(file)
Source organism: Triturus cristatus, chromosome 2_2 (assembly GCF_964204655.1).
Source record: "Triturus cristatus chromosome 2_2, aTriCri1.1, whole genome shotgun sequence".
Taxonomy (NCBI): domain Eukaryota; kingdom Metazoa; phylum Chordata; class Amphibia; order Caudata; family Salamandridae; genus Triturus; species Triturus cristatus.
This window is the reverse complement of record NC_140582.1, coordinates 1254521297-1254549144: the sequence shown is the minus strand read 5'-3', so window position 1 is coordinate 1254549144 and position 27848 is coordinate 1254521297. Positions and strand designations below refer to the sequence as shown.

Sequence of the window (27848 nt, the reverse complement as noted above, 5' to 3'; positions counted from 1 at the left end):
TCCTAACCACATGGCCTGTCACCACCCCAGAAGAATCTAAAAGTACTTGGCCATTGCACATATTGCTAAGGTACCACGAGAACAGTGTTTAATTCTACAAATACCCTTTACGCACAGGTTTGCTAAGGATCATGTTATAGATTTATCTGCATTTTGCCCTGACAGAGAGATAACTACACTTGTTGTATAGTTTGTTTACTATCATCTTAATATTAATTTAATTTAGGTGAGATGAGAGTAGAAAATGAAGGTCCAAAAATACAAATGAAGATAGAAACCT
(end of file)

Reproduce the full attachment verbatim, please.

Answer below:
Source organism: Triturus cristatus, chromosome 2_2 (assembly GCF_964204655.1).
Source record: "Triturus cristatus chromosome 2_2, aTriCri1.1, whole genome shotgun sequence".
Taxonomy (NCBI): domain Eukaryota; kingdom Metazoa; phylum Chordata; class Amphibia; order Caudata; family Salamandridae; genus Triturus; species Triturus cristatus.
This window is the reverse complement of record NC_140582.1, coordinates 1254521297-1254549144: the sequence shown is the minus strand read 5'-3', so window position 1 is coordinate 1254549144 and position 27848 is coordinate 1254521297. Positions and strand designations below refer to the sequence as shown.

Sequence of the window (27848 nt, the reverse complement as noted above, 5' to 3'; positions counted from 1 at the left end):
TCCTAACCACATGGCCTGTCACCACCCCAGAAGAATCTAAAAGTACTTGGCCATTGCACATATTGCTAAGGTACCACGAGAACAGTGTTTAATTCTACAAATACCCTTTACGCACAGGTTTGCTAAGGATCATGTTATAGATTTATCTGCATTTTGCCCTGACAGAGAGATAACTACACTTGTTGTATAGTTTGTTTACTATCATCTTAATATTAATTTAATTTAGGTGAGATGAGAGTAGAAAATGAAGGTCCAAAAATACAAATGAAGATAGAAACCT